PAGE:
We are not seeing this sustainable movement that would lead to inflation spiralling out of control. On the contrary, we assume — and again, lesson of humility here, there is a lot of uncertainty about it — but we assume for the moment that energy prices will stabilise in the course of '22, that those bottlenecks and those congested ports and drivers missing in action, and all the rest of it, will also stabilise in the course of '22, and that gradually those inflation numbers will decline.
Robin Pomeroy: Christine Lagarde, governor of the European Central Bank, seemingly cautiously optimistic that inflation will start to come back under control because the things she mentioned are transitory problems there. Do you agree with her forecast?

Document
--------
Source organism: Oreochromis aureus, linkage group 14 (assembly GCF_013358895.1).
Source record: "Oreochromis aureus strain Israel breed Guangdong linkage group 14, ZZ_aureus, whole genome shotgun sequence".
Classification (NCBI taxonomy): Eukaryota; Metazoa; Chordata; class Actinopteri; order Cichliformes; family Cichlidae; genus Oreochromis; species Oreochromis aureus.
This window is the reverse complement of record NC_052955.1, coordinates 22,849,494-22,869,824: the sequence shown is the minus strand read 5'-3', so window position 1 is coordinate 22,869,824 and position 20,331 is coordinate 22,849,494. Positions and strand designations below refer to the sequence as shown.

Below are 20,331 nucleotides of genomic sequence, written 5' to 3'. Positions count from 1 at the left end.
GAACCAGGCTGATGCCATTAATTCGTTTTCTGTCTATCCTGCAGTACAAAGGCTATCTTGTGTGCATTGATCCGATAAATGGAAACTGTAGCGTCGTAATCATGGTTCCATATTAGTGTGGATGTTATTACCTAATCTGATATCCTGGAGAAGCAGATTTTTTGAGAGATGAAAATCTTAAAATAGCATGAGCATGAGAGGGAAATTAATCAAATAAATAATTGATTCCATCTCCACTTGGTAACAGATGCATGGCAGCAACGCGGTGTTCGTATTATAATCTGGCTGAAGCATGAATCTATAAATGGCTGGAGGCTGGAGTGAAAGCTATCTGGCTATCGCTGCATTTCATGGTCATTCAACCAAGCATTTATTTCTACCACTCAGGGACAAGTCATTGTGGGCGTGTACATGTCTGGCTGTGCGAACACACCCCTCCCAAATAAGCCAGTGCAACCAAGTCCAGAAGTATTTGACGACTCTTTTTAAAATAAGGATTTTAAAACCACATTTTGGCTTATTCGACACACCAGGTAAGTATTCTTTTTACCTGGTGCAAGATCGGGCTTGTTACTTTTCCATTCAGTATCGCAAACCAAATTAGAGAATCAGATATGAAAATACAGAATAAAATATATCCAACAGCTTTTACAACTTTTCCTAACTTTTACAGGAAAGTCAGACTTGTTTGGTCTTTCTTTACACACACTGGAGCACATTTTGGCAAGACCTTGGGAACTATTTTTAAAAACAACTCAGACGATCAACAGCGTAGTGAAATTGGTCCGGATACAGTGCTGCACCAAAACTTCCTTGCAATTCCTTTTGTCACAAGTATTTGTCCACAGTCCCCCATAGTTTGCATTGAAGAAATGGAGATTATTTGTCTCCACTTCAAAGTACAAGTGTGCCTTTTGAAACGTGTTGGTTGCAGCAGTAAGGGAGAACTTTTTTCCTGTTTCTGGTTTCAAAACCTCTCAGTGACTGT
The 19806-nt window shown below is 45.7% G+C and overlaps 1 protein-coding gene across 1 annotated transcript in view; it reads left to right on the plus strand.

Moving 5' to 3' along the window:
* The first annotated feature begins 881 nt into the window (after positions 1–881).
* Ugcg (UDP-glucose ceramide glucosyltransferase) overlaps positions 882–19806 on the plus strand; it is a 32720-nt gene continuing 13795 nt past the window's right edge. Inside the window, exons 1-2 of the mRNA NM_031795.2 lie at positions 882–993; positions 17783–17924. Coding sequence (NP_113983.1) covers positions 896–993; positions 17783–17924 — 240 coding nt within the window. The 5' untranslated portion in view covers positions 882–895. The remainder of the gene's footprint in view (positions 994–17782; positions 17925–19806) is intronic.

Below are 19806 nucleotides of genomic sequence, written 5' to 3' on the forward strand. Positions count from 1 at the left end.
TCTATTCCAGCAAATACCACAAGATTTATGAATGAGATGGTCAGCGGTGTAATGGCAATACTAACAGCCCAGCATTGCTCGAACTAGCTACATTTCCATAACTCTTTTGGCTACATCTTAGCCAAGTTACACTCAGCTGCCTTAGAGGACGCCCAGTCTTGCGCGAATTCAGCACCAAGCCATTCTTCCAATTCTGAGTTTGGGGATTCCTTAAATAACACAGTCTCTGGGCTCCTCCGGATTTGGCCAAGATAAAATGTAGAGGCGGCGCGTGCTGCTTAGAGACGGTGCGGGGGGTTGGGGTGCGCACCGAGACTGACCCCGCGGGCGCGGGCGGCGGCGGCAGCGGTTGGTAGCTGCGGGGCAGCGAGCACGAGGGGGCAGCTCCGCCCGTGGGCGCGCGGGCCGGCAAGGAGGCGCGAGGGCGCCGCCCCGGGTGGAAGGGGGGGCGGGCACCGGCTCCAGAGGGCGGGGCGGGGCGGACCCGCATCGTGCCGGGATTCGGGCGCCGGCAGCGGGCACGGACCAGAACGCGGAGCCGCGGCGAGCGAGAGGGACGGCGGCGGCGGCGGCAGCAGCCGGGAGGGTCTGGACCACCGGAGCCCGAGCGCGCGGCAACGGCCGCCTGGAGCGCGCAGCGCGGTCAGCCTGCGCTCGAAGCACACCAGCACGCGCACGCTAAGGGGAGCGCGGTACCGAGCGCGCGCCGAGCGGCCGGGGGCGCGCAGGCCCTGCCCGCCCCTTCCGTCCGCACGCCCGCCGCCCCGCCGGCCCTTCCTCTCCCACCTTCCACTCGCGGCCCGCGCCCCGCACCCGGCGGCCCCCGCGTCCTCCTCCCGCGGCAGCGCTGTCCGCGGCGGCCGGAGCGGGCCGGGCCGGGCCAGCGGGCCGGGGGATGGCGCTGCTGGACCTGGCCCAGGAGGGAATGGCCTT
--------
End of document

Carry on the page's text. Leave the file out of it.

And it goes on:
Paul Donovan: Broadly, I would agree with President Lagarde that inflation is going to come down because the increase in the oil price is slowing, and that means the contribution of the oil price to inflation is slowing. And other factors, I think, are also going to be coming down. Demand, which has been quite extraordinary, is going to normalise as we go through this year.
We're hearing a lot from policymakers about supply chain problems and supply chain bottlenecks. This is politics - it's not economics. Because when we look at what's happened with global supply, global supply simply surged last year. Global manufacturing output: all time record high. Global volume of trade: up 11% on the World Trade Organisation's numbers. The volume of shipping through the Suez Canal: all-time record high, even with ships going sideways, they still get an all-time record high volume of shipping! So we're seeing supply chains work wonderfully throughout 2021. This idea that supply chains are crumbling ruins around the world is complete nonsense.